Writers urge NCCA to probe alleged sexual assault at Iligan workshop

Sofia Tomacruz

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Writers urge NCCA to probe alleged sexual assault at Iligan workshop
Over 300 writers sign an open letter calling on the National Commission on Culture and the Arts to conduct a 'thorough and independent' probe considering it had funded the workshop

MANILA, Phillippines – Over 300 people have urged the National Commission on Culture and the Arts (NCCA) to investigate an alleged sexual assault against a female writing fellow by a male keynote speaker and panelist at a recent writers’ workshop.

More than 50 former fellows and two former panelists of the Iligan National Writers Workshop, along with over 300 individuals, signed an open letter to the NCCA on Tuesday, August 6, urging it to conduct a “thorough and independent” probe considering it had funded the workshop held in May.

Those who signed the letter added that the probe should be done with the Commission on Human Rights, the Philippine Commission on Women, and the Mindanao State University-Iligan Institute of Technology (MSU-IIT), which was a sponsor and venue of the workshop.

What incident? According to a public post on Facebook on Monday, August 5, by writing fellow Tiny Diapana, the incident two months ago brought her “nothing but anguish and heartache.”

“I was sexually taken advantage of by a panelist during a national writers workshop that I had attended this year,” she wrote.

Diapana gave a detailed account of what happened on her Facebook note, where she said that the sexual assault took place inside a room of MSU-IIT’s university hostel as the workshop celebrated its closing ceremony on May 31.

Diapana shared that she was drunk that night and blacked out thrice, having little recollection of “sexual things” that took place.

“I black out again, but vaguely remember a few of the sexual things that happen (like my mouth being on KS’ [keynote speaker] person, his skin fully bared). When I wake up, it’s 6 in the morning, and I am naked and alone in my room,” Diapana said. 

“The first thought that comes to my head is whether what I remember was real. Everything seemed so hazy… This narrative has left me with so many questions. How could this have happened?,” she added

Diapana asserted that she did not give her consent. “I don’t remember giving him my consent. Not once during the night…. Intoxicated individuals CANNOT give consent. That’s in the law,” she said.


Keynote speaker and panelist Timothy James Dimacali, who was said to have been involved in the incident, “vehemently” denied the allegation.

In a public Facebook post Sunday, August 4, Dimacali said that while he “acknowledged the seriousness of the allegation” and understood that “any sexual misconduct should be condemned,” he was ready to defend himself at a “proper forum.” 

The workshop’s director, Christine Godinez Ortega, said MSU-IIT, which hosts the program, would support any probe of the NCCA if it opened one. She said the incident was already being investigated by the MSU-IIT legal office and security office.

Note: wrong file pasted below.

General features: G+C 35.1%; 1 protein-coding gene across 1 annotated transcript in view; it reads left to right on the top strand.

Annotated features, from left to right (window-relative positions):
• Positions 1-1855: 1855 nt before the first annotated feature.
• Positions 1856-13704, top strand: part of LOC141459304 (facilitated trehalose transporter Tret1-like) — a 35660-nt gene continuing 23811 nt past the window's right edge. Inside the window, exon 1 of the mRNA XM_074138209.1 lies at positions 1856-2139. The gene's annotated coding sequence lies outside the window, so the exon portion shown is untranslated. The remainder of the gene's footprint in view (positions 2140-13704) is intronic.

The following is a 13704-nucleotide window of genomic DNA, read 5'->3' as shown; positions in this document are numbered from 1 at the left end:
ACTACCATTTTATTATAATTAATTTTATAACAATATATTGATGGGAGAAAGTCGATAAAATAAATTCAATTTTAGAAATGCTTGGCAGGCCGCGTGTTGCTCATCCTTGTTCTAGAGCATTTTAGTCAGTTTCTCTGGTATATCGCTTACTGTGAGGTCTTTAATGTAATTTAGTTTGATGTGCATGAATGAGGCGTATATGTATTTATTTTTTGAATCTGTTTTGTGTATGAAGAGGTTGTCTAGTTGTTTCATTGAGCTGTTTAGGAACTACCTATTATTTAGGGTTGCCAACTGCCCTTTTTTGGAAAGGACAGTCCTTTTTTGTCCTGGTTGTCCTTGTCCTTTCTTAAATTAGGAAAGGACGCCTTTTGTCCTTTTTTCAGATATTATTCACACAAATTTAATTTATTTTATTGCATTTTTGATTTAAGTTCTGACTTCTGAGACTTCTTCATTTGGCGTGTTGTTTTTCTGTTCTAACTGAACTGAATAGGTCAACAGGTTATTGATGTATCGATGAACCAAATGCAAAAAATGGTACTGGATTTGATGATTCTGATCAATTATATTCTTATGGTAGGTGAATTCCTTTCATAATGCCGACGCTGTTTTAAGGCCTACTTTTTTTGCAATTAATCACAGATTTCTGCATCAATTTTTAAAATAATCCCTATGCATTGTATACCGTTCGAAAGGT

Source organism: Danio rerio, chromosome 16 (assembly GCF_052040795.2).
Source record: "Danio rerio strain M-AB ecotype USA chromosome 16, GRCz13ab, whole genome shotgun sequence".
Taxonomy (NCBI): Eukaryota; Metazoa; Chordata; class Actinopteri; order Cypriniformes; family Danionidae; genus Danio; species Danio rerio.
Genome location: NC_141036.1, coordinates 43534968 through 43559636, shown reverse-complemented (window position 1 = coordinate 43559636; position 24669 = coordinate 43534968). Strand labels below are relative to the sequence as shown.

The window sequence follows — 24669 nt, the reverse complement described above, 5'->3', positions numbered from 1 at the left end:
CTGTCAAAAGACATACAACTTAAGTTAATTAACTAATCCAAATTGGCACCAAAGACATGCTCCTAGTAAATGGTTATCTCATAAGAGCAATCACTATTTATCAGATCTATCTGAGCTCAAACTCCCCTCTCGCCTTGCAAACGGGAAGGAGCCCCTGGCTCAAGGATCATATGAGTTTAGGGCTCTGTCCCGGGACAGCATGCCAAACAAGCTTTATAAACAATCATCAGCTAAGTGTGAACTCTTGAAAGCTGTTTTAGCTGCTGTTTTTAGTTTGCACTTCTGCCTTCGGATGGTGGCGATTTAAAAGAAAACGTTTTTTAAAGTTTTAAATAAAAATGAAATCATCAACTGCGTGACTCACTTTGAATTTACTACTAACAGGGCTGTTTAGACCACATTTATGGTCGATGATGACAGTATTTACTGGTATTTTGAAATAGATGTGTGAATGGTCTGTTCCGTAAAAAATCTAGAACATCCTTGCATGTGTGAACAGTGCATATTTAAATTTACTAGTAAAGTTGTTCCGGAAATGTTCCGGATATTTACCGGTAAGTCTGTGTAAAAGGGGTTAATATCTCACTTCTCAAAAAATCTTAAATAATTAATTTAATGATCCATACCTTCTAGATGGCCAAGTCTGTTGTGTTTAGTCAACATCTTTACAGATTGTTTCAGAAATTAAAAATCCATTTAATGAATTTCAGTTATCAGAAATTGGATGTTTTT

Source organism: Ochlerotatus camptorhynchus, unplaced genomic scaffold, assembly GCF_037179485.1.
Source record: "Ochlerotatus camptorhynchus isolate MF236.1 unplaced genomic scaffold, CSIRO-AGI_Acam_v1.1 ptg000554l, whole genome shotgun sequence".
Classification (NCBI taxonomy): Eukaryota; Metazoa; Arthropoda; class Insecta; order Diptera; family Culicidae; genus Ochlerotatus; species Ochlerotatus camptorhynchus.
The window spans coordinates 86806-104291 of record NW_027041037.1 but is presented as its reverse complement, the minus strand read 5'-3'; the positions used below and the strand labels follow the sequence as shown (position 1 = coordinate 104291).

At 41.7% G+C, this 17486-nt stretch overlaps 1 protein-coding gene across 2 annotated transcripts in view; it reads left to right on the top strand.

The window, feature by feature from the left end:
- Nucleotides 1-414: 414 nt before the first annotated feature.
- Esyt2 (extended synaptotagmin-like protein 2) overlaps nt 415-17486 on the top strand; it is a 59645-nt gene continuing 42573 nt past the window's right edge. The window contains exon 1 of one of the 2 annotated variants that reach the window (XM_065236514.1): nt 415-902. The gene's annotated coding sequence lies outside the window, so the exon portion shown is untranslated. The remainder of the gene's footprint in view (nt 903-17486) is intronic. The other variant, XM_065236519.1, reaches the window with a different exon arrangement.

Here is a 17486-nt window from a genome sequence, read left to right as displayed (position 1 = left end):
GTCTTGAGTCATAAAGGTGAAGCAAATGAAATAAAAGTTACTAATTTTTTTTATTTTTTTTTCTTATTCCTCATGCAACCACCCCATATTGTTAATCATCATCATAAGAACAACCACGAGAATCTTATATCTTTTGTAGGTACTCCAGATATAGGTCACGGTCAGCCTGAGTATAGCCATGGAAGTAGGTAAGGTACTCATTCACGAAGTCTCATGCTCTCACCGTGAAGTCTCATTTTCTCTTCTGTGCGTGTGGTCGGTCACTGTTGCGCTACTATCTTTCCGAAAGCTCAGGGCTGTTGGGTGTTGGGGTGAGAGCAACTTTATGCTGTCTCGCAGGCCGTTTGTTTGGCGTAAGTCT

“NCCA or any other entity is welcome to conduct the probe anytime,” Ortega told Rappler.

Why dismiss it?

Signatories wanted the Mindanao Creative Writers Group (MCWG) to call attention to and acknowledge Ortega’s casual treatment of Diapana’s complaint.

Diapana said the workshop director had dismissed her letter recounting the events as “it was done behind closed doors and nobody heard anyone screaming, being dragged down the stairs, or trashing about.”

“I called and wrote to the workshop director about the incident. I also had my lawyer send a letter along with the affidavits of my witnesses to the workshop to ask for justice. I wanted the workshop to acknowledge what had happened and to condemn what this panelist had done to me. I wanted the organization to blacklist this panelist so that he could no longer do the same thing to others in future iterations of the workshop,” Diapana said.

Ortega denied claims that the incident was “covered up.” 

The signatories hit Ortega and MCWG’s failure to address the issue, saying they seemed “more concerned with protecting the reputation of the keynote speaker and the workshop” than providing necessary support to the victim.

“This is not what we expected from institutions and individuals who receive financial support in the form of public funds. Any further inaction…is tantamount to complicity not just by those of us expressing concern but also to the good Filipino taxpayers,” they said. 

Ortega refuted this, saying: “Records show we have advised both parties to consult or get advice from lawyers. The workshop’s implementing organizations replied to the parties concerned through the proper channels but unfortunately now, not in the kangaroo court of social media.” 

“Cases need to be filed especially the claimant and the accused. Both must seek redress from the court of law. There is no turning back. We’re all responsible persons and we must face consequences of our actions,” she added. 

What else is the group asking for? Aside from a probe, signatories to the open letter urged the following measures be taken:

  • That the Ombudsman investigate the “unjust and improper” handling of the complaint by the workshop organizers, who were professors from a state university;
  • That results from the probe be used in a review of policies on NCCA’s grants to programs to ensure that workshops and projects would be safe spaces for all;
  • That psychosocial support is provided to the victim as a “person at-risk” and as provided for in the Philippine Mental Health Act

– Rappler.com

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Sofia Tomacruz

Sofia Tomacruz covers defense and foreign affairs. Follow her on Twitter via @sofiatomacruz.